Few words strike fear in the hearts of my clients like the question, “Do you have a budget?” The irony of this is that the stress induced by poorly managed spending literally keeps people up at night. So how can we take control of our money? I like to focus on what’s most important to me – awareness and setting myself up for success.
Let’s start by talking about traditional budgeting, and why many people find it hard to implement. The focus on the traditional budget is on control – which is fine. But the control – and the power – is in the theoretical hands of this nebulous concept of the budget. This is not a good thing.
You may have heard of the envelope budgeting system. Using envelopes, you create a budget for every spending category, and when your paycheck arrives, you take the cash and divvy it up between each envelope. Each envelope may only be spent on whatever category for which it’s earmarked. If you run out of gas money, but you have money left over in groceries, start walking. If you forget your household items envelope at home, go get it.
For some people, this works. I see it being most helpful for people who are serious over-spenders. If you’re adding to your credit card debt every month and barely getting by because you are prone to impulse buys, then you may need an extreme intervention. Using an envelope system can be an intense way of quickly getting control of your spending and raising your awareness.
The problem arises in that it denies the fact that how we spend money is not rigid. In other words, in real life, we can choose to move money around from envelope to envelope. This can make it hard to really stick with this budgeting plan.
When we feel like our budget is controlling our lives, we start to undermine the budget. We start cheating. We feel guilty, but not so guilty that we don’t do it again – because we think we are only cheating on the budget. In reality, we’re cheating ourselves out of what it is we really want.
I prefer a different take on managing our monthly spending. It starts with the name.
I don’t use the term budget. I prefer spending plan. It might sound silly, but think about it: A spending plan is something I choose to do, it’s not forced on me. I choose to save money for my post-career phase (aka retirement), my kids’ college degrees, and that trip to Disney. That means I choose to make some different spending choices.
I’m okay with that.
I really want to take my kids to Disney. I really want my kids to go to college without taking on tons of debt. I really don’t want to have to work until I’m seventy-two.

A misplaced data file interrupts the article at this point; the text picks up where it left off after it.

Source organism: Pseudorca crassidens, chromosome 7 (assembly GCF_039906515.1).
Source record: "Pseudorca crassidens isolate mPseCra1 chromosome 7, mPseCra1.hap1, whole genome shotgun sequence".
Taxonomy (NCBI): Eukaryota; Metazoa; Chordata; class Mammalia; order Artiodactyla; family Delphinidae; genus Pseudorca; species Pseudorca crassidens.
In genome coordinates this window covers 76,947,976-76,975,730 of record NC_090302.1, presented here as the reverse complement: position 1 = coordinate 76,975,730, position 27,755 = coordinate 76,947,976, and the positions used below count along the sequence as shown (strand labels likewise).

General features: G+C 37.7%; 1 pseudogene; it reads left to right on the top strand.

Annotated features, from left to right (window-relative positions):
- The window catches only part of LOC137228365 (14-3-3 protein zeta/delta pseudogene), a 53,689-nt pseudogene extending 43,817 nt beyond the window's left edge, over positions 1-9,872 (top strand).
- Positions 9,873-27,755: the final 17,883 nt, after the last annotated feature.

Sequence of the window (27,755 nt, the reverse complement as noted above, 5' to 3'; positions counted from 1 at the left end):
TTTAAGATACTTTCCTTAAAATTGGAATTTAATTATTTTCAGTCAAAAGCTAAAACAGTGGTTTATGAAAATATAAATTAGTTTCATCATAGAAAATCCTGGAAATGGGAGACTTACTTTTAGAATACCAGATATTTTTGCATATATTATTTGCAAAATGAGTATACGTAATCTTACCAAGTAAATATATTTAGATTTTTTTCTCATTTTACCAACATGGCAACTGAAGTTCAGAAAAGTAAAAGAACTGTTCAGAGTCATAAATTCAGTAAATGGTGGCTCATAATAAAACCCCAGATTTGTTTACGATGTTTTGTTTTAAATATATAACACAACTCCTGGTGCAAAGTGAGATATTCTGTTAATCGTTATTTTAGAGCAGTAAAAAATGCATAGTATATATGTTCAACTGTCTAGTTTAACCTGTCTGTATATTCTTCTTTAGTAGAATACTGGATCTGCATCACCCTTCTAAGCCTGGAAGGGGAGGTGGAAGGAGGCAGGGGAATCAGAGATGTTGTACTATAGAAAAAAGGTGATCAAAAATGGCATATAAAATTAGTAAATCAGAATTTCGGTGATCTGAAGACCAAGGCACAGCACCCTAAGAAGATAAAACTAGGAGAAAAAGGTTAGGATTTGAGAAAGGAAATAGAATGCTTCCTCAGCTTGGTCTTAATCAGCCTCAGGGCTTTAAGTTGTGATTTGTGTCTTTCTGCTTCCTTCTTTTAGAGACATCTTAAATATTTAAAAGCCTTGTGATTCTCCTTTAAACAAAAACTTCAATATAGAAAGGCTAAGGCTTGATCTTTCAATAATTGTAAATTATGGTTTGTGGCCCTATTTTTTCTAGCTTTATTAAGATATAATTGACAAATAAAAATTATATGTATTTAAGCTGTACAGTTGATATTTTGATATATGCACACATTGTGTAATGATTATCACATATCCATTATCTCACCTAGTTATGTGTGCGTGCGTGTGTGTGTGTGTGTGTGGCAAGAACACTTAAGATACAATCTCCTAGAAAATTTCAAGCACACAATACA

Here are three secrets to my family’s spending plan success:
1. Know what matters to you. My husband and I are committed to the same long-term plans (financial freedom) and short-term plans (traveling with the family). Okay, that isn’t really a secret, but it’s important. Using a sports analogy, when the whole team understands the play call, everyone can play their roles and a touchdown is more likely.
2. Focus on awareness. This doesn’t mean put a huge guilt-trip on yourself. Instead, it means know what your target is for the spending items you have the greatest control over. For us, that means groceries, going out to eat, and children’s activities. When I’m at the grocery store, I know my weekly budget is about $150 a week. Despite my best efforts, I usually go to the grocery store twice a week. So if I spend $135 the first time I go, I turn it into a game to spend as close to $15 as possible the second time around.
If you have a problem area (dining out, clothes, gifts, etc.), try using cash for those items. This is an example of when a mini-envelope system could come in handy. Using cash for holiday shopping instead of credit or debit cards certainly brings greater awareness.
Also, consolidate the accounts from which you spend. If you use three to four accounts each month, it’s difficult to quickly check in and see how you are doing. We use a credit card from our bank. That way we can quickly check in on our total spending to see how we’re doing for the month.
3. Set yourself up for success by automating. With three big savings goals (financial freedom, college, and travel), I have set up automatic transfers for each of those goals every month. Now I can plan my spending around those transfers. In the past, I tried to simply remember to transfer the money to our Roth IRAs and vacation account, but I just never seemed to have as much cash to save as I anticipated. Since I switched to automatic transfers, I have boosted our savings every month, and I feel good about it instead of stressed. Automating our savings is probably the biggest thing we have done to simplify our financial lives.
I hope you are feeling inspired to re-examine your family’s finances. Start by identifying what matters the most to you. Pay attention to what you spend when you’re out shopping. And, finally, automate your most important savings goals. You can do this!